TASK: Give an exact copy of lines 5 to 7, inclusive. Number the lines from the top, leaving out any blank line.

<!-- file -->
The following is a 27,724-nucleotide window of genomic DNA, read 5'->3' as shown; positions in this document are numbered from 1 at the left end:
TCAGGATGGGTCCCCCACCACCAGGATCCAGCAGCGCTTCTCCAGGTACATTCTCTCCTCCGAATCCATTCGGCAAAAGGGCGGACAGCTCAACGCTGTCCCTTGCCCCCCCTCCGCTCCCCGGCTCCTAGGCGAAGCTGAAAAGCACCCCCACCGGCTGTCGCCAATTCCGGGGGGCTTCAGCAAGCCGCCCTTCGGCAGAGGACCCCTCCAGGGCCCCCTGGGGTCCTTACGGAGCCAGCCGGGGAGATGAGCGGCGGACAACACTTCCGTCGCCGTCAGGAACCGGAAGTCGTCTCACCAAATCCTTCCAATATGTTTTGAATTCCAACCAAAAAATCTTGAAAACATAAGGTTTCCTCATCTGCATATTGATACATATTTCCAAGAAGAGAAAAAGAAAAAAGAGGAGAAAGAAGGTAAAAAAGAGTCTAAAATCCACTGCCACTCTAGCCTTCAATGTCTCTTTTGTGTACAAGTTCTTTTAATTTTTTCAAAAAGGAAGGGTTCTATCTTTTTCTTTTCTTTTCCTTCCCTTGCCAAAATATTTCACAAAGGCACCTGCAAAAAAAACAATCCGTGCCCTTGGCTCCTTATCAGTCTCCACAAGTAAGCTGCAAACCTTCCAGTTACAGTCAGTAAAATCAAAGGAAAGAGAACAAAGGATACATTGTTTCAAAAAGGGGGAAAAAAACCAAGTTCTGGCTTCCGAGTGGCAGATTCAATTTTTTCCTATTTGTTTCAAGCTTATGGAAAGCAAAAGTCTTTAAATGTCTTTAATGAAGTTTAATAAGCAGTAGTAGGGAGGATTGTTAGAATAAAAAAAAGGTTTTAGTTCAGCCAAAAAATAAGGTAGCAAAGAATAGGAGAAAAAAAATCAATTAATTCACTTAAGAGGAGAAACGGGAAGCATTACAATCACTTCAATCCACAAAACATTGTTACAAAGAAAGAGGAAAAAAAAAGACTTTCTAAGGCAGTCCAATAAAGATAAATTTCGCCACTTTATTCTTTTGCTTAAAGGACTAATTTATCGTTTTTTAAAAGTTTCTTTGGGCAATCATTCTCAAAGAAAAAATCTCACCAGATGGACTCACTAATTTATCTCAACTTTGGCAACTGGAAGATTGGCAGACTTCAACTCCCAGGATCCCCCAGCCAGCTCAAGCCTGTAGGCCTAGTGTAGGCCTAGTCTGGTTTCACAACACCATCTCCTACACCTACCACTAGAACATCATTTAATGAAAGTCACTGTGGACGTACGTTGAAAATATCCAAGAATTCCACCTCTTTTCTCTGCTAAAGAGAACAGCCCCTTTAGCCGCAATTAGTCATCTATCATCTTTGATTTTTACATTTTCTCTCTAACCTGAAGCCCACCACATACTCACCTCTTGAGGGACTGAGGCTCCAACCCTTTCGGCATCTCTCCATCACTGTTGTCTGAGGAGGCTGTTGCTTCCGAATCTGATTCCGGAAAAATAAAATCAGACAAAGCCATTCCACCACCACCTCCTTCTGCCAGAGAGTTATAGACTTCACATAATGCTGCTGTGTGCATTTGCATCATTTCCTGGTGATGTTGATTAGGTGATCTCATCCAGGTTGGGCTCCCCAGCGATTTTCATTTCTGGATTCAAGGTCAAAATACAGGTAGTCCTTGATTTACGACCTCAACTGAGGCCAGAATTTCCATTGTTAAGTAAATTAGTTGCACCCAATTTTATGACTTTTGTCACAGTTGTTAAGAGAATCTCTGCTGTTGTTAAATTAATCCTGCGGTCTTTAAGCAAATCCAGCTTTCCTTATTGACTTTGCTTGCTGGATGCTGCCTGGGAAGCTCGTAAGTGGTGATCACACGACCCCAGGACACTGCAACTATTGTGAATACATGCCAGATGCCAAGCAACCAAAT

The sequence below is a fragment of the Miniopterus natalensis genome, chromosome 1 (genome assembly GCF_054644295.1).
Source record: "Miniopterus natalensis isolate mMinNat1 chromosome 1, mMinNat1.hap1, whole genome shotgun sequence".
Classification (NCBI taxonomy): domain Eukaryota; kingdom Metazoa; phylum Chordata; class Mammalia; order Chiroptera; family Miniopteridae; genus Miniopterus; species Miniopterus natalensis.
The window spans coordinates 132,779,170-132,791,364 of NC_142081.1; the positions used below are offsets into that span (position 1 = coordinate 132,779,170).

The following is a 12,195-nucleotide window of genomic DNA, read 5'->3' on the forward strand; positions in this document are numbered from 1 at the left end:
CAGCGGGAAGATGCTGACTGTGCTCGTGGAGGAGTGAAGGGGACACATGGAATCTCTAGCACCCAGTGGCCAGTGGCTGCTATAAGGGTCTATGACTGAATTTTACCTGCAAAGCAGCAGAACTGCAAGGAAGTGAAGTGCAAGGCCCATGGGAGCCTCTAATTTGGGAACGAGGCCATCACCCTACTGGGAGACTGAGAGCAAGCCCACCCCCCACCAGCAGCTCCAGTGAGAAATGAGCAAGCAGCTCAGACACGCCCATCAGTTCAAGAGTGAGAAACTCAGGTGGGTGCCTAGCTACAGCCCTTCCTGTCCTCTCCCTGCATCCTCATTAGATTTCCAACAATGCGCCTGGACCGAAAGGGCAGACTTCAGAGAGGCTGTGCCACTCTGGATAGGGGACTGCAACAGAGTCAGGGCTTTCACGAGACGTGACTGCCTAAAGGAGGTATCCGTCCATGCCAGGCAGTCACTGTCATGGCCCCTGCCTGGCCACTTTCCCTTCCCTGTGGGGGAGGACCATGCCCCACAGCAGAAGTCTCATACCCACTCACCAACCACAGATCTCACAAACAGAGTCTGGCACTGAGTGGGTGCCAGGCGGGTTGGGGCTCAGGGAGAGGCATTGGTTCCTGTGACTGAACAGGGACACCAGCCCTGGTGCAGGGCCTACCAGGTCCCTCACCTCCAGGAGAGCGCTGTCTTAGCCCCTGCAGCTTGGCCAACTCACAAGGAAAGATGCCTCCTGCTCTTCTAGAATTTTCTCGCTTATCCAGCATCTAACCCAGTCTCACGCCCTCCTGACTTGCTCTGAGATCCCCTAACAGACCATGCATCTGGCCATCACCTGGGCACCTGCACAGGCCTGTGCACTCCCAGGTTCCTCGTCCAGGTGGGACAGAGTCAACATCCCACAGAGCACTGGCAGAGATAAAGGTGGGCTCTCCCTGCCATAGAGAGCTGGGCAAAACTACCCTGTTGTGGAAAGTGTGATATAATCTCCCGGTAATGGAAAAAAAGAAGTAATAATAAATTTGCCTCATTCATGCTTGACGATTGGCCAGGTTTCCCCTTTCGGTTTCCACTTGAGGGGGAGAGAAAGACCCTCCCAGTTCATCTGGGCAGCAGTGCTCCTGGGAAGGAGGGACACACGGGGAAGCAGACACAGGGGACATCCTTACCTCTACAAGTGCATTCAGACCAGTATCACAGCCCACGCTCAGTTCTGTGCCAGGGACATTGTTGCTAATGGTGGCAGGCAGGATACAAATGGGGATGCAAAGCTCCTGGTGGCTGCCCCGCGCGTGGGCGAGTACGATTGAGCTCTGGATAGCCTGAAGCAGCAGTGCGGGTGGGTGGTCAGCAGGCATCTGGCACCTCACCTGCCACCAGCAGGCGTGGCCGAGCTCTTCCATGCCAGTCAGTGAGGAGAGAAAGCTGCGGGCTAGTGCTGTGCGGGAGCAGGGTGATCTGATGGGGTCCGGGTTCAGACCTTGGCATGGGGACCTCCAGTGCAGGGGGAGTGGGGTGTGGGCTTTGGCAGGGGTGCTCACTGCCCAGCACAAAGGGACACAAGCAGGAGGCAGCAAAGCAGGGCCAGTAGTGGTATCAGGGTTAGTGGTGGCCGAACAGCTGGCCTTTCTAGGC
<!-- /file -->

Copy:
Classification (NCBI taxonomy): domain Eukaryota; kingdom Metazoa; phylum Chordata; class Mammalia; order Chiroptera; family Miniopteridae; genus Miniopterus; species Miniopterus natalensis.
The window spans coordinates 132,779,170-132,791,364 of NC_142081.1; the positions used below are offsets into that span (position 1 = coordinate 132,779,170).

The following is a 12,195-nucleotide window of genomic DNA, read 5'->3' on the forward strand; positions in this document are numbered from 1 at the left end: